World Health Organisation (WHO) chief Margaret Chan said that all countries should be prepared to respond to a pandemic as she raised the swine flu alert to level 5 on the WHO's six-point scale. The spread of the virus shows no sign of slowing.
AFP - The World Health Organisation raised its flu alert Wednesday signalling a swine flu pandemic is "imminent" as a toddler in the United States became the first to die of the disease outside Mexico.
"All countries should immediately now activate their pandemic preparedness plans," WHO chief Margaret Chan said as she raised the alert to five on a scale of six following WHO health expert talks in Geneva.
Phase five, one step short of a full pandemic, is characterised as a "strong signal that a pandemic is imminent and that the time to finalise ... the planned mitigation measures is short," according to the WHO's global emergency planning.
The global spread of the virus has heightened calls for tougher travel restrictions as a Mexican toddler died in Texas after coming across the border with his family to visit relatives three weeks earlier, US officials said.
The disease is believed to have killed 159 people in Mexico. Seven of the deaths have been confirmed by tests carried out with the help of the WHO.
US Homeland Security Secretary Janet Napolitano said the US government, which has already declared a public health emergency, was prepared to cope with a "full-fledged pandemic" of swine flu if necessary.
"We have been preparing all along as if this is going to be stage six," she told reporters.
"Our efforts have been to stay ahead of whatever number WHO assigns. And therefore, our preparations are for a situation in which this does become a full-fledged pandemic," Napolitano said.
"We are preparing for the worst, hoping for the best."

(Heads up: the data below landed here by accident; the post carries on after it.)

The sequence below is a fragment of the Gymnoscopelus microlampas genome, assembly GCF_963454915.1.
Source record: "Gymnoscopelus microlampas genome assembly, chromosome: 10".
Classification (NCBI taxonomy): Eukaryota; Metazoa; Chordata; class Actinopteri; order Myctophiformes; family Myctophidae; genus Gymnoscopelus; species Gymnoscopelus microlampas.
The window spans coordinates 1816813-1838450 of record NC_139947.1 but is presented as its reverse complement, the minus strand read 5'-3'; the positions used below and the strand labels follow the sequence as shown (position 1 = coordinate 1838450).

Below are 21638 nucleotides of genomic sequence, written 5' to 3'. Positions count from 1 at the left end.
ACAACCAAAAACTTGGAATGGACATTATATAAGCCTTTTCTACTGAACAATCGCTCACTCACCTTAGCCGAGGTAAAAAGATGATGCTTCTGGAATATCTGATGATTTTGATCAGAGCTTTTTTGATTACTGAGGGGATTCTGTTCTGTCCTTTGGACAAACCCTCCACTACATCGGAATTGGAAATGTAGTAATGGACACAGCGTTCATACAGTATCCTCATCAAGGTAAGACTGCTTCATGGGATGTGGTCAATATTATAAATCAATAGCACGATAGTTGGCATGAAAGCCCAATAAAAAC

Mexico's government kept the country's public venues locked down Wednesday as it grappled with the new strain of flu.
The measures, concentrated in Mexico City but also felt in many places across the country where people might gather, came as tourist numbers dwindled and jitters increased worldwide over the disease.
Mexico nearly doubled its number of confirmed swine flu cases to 49, including seven deaths from the virus. Tests on more than 150 patients suspected to have the A/H1N1 flu detected 23 new cases early Wednesday, adding to 26 already reported, the health ministry said in a statement.
The number of confirmed cases in the United States also rose to 91 in 10 states, the US Centers for Disease Control and Prevention said, up from 65 cases in six states the day before.
CDC acting director Richard Besser said new H1N1 infections had been confirmed in Arizona, Massachusetts, Michigan and Nevada.
Germany, with three cases, Costa Rica, with two, and Austria (one) became the latest countries to confirm they had sufferers. Italy was also investigating some 20 suspected cases.
Officials at Berlin's Robert Koch Institute, responsible for disease control and prevention, said a 22-year-old woman was in hospital in Hamburg and that a 37-year-old woman and a man in his 30s were in separate hospitals in Bavaria.
All three had recently returned from holidays in Mexico.
Spain said six more cases had been confirmed, all of them in the northeastern region of Catalonia, bringing its total to 10. Officials said that one of the confirmed cases had not visited Mexico.
Other nations announced their infection tallies had increased.
Authorities in Israel, New Zealand, Spain and Britain have confirmed cases of infection with the virus, believed to be a previously unseen amalgam of different flu viruses.
Although the WHO said it had not seen "any evidence that anyone is getting infected from pigs," Egypt ordered the "immediate" cull of all the estimated 250,000 pigs in the country.
The first possible cases in Africa sprang up when South Africa's health ministry said it was testing two people who had recently returned from Mexico.
France is to ask the European Union to ban flights to Mexico, Health Minister Roselyne Bachelot said in Paris.
"We will ask our colleagues to look at suspending outbound flights to Mexico," she told reporters after a government meeting on the flu crisis.
She said flights from Mexico would not be stopped so that people at risk would not be tempted to find another route home and thus escape testing.
Major tour agencies and cruise lines have already suspended trips to Mexico, while Argentina and Cuba have already barring flights to and from the country.
Some have suggested that those who died in Mexico were treated too late or with insufficient drugs, or that perhaps the strain mutated into something less virulent when it left the country.
Date created : 2009-04-29